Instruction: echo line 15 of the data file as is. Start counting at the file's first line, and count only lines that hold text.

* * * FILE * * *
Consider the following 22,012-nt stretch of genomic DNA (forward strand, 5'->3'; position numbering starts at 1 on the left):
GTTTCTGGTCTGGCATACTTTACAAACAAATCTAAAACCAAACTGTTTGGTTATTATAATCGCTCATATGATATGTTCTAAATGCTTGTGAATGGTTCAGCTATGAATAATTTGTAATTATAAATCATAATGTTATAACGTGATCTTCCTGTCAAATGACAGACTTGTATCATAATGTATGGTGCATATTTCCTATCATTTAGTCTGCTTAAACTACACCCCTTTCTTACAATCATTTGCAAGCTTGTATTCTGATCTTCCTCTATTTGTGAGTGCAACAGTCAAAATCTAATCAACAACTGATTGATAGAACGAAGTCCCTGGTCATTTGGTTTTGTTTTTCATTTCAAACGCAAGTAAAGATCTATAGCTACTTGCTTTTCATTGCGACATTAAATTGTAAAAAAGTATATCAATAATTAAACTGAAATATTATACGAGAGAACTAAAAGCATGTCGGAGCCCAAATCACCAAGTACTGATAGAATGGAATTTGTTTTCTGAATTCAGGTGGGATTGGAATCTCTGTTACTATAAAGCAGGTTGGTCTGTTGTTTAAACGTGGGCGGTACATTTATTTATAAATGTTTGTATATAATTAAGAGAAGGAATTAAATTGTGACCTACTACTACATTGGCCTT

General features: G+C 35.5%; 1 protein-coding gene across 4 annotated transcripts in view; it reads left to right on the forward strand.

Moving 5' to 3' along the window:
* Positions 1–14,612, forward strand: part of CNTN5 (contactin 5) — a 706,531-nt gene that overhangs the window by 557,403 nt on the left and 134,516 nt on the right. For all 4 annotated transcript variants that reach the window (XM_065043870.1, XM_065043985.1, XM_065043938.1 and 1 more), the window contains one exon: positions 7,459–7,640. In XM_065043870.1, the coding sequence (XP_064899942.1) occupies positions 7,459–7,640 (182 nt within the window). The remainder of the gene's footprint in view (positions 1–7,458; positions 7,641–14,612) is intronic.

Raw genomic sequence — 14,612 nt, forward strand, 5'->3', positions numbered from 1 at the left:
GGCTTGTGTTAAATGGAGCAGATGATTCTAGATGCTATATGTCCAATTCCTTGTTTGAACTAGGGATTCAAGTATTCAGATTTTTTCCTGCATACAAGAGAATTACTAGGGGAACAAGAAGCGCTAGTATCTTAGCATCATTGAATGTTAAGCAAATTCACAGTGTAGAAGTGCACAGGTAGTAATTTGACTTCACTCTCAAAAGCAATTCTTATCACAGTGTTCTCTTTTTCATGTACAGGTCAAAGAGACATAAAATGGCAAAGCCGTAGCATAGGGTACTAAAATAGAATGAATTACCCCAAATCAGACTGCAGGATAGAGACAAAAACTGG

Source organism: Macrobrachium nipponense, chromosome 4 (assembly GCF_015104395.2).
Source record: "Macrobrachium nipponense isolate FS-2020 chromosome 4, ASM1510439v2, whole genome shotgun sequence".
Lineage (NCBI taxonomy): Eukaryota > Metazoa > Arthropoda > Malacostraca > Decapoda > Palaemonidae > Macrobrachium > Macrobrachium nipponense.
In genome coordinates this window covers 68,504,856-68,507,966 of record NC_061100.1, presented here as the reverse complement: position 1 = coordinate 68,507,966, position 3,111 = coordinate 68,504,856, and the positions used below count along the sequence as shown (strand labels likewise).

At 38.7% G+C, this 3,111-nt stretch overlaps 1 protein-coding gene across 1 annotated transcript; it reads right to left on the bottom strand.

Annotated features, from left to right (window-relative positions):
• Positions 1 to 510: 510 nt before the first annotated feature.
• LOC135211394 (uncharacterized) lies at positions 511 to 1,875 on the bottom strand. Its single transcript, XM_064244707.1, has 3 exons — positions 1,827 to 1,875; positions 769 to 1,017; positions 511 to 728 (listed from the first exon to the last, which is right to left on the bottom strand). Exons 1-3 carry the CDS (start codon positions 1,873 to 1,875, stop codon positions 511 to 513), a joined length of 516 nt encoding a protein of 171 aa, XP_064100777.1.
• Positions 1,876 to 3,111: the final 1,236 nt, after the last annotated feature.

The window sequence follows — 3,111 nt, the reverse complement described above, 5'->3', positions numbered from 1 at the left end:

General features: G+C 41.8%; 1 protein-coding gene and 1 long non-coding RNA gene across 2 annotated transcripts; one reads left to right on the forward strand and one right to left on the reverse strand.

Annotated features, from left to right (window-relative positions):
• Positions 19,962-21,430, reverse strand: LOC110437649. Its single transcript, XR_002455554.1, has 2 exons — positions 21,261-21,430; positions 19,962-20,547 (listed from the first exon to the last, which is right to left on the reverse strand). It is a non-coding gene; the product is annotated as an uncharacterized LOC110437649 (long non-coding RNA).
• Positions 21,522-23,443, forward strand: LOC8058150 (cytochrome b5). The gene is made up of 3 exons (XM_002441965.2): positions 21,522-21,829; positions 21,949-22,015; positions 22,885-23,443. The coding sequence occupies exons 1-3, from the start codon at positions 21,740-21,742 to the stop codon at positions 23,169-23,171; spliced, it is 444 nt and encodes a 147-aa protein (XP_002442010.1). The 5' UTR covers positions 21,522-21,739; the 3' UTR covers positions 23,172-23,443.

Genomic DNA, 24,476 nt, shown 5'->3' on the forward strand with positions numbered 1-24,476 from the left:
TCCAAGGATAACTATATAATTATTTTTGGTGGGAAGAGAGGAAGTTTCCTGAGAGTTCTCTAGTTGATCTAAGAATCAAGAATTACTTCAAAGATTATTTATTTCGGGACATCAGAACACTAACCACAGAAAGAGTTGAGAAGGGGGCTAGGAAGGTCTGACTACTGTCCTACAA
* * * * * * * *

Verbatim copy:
• LOC135211394 (uncharacterized) lies at positions 511 to 1,875 on the bottom strand. Its single transcript, XM_064244707.1, has 3 exons — positions 1,827 to 1,875; positions 769 to 1,017; positions 511 to 728 (listed from the first exon to the last, which is right to left on the bottom strand). Exons 1-3 carry the CDS (start codon positions 1,873 to 1,875, stop codon positions 511 to 513), a joined length of 516 nt encoding a protein of 171 aa, XP_064100777.1.